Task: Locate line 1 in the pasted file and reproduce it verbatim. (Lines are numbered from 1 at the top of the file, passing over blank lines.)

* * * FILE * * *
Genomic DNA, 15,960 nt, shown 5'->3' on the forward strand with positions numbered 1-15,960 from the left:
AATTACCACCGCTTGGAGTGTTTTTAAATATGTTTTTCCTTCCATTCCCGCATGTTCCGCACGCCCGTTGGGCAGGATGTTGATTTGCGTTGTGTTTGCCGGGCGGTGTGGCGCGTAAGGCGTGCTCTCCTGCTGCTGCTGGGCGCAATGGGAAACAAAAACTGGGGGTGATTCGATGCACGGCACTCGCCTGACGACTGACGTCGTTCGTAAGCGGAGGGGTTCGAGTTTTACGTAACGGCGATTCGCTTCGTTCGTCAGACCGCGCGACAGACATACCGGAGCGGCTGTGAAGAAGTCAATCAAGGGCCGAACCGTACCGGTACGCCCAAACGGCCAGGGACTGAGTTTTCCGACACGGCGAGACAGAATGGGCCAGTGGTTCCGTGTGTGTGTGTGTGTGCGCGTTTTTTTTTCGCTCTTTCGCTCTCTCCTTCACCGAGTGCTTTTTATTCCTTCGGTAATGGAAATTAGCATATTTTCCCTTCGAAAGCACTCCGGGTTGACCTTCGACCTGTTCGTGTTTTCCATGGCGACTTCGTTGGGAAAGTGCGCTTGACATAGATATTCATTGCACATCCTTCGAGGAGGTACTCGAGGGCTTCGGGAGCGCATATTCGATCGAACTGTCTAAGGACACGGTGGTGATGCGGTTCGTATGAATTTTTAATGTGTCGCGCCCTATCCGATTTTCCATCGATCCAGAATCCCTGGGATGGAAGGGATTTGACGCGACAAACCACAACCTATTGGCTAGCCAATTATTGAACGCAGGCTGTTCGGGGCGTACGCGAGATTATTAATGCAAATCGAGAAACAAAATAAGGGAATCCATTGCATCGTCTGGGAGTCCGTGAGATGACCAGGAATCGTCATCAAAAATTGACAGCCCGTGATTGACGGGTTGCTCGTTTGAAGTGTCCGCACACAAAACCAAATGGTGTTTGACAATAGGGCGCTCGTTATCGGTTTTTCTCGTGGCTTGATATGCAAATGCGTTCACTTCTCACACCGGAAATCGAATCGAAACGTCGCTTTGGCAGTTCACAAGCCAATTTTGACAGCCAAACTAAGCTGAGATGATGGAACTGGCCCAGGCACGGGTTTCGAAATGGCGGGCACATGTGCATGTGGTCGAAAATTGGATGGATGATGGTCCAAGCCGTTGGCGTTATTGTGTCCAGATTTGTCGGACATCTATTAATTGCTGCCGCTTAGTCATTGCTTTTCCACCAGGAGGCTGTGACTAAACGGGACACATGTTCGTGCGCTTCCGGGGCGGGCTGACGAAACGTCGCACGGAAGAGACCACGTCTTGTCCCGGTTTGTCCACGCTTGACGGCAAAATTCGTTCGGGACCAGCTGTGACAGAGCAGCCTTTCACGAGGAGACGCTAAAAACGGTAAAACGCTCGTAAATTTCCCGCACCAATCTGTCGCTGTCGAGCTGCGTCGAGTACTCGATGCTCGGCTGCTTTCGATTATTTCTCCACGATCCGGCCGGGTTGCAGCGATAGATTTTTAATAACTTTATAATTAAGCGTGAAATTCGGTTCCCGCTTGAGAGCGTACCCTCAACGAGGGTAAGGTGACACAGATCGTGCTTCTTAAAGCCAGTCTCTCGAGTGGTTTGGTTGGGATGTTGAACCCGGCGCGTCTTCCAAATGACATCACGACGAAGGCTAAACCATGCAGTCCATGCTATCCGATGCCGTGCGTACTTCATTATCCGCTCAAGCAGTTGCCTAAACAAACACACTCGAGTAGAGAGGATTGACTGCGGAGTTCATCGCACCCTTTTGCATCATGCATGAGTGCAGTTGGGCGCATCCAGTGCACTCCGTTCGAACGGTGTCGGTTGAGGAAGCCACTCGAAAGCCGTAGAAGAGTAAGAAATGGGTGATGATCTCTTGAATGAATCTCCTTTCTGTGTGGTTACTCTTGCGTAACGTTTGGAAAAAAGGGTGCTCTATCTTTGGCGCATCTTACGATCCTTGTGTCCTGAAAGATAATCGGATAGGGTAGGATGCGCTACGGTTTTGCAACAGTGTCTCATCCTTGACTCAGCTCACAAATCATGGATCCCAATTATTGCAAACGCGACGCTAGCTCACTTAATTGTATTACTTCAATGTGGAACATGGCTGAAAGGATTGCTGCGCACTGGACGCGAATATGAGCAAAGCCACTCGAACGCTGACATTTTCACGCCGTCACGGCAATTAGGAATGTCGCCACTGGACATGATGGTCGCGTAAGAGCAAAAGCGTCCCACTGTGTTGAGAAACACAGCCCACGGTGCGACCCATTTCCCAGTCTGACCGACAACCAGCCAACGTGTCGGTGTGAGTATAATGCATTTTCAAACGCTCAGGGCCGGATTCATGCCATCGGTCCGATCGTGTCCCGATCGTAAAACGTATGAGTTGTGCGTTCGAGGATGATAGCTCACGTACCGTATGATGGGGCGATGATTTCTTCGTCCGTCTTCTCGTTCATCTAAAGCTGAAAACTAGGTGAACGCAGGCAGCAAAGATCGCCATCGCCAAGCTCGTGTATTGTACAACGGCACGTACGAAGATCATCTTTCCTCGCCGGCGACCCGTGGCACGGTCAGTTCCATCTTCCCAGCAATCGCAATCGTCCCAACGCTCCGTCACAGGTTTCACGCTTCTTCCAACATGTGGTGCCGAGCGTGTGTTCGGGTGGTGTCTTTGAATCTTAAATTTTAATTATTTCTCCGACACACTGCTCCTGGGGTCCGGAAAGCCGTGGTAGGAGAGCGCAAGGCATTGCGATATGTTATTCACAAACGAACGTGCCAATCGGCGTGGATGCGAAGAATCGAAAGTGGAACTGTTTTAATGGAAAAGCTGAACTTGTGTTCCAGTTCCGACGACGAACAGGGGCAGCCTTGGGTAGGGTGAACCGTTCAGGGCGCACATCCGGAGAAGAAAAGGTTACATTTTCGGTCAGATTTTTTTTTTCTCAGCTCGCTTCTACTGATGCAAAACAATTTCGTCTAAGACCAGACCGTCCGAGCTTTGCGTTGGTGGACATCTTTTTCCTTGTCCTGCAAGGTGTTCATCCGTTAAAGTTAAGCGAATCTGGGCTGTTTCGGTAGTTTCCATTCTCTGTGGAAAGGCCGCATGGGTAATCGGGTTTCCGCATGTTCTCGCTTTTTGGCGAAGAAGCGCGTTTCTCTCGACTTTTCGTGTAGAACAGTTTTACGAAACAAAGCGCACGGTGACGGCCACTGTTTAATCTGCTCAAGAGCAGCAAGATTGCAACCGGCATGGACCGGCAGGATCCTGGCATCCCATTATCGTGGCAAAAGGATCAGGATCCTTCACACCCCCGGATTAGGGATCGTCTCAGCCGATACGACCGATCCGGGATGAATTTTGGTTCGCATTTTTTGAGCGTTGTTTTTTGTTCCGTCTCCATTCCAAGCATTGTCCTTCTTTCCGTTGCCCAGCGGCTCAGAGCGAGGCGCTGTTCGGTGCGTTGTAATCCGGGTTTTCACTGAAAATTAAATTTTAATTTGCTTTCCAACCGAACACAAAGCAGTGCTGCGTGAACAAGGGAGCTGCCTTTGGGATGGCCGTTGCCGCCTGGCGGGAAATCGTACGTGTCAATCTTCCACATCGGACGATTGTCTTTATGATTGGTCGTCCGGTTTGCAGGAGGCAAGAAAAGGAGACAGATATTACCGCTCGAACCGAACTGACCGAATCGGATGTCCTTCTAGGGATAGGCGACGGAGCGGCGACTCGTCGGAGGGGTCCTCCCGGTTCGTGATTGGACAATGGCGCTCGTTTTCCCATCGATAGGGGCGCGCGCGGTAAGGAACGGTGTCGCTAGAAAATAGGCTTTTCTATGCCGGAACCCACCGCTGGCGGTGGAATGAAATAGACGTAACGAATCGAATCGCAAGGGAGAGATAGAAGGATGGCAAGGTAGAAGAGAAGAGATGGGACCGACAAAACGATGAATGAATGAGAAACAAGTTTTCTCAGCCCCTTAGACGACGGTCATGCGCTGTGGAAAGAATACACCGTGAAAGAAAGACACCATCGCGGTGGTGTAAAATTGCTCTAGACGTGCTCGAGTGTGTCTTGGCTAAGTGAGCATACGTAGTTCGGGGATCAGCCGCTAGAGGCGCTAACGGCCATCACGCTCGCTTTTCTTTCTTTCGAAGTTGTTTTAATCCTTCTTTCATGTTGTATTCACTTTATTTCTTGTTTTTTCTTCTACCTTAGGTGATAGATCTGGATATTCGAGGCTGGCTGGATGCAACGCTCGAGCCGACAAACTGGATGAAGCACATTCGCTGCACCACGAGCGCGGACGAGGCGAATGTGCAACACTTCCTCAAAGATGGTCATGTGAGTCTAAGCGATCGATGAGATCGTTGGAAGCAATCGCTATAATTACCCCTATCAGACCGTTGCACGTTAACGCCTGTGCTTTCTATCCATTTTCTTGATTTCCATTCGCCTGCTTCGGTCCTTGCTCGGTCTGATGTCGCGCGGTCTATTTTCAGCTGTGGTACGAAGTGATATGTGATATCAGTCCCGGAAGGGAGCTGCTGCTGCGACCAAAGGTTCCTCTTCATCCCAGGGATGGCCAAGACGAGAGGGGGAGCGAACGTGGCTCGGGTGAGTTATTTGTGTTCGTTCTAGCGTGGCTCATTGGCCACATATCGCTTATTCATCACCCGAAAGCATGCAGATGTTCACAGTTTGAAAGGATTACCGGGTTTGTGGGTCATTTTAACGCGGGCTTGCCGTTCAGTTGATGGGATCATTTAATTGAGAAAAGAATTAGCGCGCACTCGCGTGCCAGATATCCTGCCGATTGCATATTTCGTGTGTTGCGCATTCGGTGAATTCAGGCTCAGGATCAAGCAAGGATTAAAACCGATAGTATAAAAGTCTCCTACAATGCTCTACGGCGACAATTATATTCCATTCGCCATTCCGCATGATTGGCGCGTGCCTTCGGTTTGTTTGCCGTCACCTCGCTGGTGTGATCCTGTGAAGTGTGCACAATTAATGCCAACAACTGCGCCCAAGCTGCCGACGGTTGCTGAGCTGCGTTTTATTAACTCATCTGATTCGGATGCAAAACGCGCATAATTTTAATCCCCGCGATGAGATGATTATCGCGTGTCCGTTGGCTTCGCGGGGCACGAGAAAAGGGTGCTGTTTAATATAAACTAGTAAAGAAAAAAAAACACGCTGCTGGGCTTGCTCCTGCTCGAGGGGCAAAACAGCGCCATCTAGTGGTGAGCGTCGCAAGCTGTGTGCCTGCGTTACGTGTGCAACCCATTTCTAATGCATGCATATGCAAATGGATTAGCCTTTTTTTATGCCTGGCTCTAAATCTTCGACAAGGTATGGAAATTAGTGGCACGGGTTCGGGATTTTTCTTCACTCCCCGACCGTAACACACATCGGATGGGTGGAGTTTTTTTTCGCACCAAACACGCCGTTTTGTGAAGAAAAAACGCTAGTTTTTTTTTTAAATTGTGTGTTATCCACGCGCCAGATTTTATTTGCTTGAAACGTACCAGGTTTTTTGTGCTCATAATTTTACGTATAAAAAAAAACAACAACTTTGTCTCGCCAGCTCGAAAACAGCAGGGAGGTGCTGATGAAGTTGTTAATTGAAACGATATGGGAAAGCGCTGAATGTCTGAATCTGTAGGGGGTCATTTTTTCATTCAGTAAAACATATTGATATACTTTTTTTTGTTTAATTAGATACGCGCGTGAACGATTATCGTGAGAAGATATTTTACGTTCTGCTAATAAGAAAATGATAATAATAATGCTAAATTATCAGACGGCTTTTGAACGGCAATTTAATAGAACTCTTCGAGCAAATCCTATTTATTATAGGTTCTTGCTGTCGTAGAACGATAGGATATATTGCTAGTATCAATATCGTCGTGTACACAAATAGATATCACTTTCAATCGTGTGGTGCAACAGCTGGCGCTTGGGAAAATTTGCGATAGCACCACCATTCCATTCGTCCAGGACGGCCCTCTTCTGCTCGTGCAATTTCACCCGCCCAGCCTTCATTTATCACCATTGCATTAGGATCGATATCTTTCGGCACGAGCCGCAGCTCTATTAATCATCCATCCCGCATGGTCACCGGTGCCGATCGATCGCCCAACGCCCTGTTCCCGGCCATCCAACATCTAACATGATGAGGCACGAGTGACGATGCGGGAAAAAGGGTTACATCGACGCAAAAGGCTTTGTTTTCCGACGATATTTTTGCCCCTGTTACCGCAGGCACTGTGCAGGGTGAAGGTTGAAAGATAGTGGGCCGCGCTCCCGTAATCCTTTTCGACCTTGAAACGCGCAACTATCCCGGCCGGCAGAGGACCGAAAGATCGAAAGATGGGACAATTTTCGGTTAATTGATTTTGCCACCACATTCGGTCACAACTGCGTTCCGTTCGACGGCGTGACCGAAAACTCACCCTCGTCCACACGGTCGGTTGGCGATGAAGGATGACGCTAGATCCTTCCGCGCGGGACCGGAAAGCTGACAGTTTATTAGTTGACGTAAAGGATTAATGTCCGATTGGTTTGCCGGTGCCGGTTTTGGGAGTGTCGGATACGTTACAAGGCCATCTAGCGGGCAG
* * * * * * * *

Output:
Genomic DNA, 15,960 nt, shown 5'->3' on the forward strand with positions numbered 1-15,960 from the left: